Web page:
Blink and you miss it.  This is the narrow corridor that Mike found to access the real Florence Mall (what's left of it).  Photo by Mike Kalasnik taken February 3, 2012.


The back side of now-closed Porter's Gift Shop is the approximate location of the arched doorway found in the mall.  What was this originally?  This is inset next to the former JCPenney on the left.  On the right (not visible) is the former Coker's.  Photo by Mike Kalasnik taken February 3, 2012.


Cici's Pizza takes up part of the former Belk and covers up the northern mall entrance corridor.  This is the precise location of the "MERRY CHRISTMAS" banner next to Belk, but facing in the opposite direction.  Photo by Mike Kalasnik taken February 3, 2012.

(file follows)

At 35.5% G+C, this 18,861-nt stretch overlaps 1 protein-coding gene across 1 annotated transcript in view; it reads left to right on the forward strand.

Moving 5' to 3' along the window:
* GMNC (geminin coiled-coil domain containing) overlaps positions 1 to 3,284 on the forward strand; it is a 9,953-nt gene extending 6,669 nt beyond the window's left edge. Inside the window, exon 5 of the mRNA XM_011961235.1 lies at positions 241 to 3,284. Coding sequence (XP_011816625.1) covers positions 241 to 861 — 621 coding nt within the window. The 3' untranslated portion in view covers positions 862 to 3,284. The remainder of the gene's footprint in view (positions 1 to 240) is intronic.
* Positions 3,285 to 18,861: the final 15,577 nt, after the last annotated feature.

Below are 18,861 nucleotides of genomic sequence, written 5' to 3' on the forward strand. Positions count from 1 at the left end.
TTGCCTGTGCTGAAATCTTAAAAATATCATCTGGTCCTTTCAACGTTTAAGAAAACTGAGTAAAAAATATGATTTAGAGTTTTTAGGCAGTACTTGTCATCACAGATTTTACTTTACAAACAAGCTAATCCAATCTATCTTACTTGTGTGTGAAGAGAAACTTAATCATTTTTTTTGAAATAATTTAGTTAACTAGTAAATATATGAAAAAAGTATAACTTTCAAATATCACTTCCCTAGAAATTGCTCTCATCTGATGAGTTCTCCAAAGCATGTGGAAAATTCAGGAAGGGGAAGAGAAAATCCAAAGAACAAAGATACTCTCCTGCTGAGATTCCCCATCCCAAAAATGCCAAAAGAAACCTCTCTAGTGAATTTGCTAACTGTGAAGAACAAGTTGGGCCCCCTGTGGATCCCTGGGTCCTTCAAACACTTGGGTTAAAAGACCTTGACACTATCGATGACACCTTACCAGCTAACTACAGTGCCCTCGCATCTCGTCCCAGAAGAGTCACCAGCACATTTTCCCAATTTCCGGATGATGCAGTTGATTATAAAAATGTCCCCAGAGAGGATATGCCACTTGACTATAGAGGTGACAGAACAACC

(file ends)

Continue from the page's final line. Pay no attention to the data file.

Piggly Wiggly from this angle gives no indication of its former life as JCPenney.  Photo by Mike Kalasnik taken February 3, 2012.


Dress Barn fills in tenant space next to the one remaining interior entrance corridor.  Photo by Mike Kalasnik taken February 3, 2012.



Rugged Wearhouse is owned by Gabe's (formerly Gabriel Brothers) and Shoe Carnival filled in former mall space and the front entrance corridor.  Photos by Mike Kalasnik taken February 3, 2012.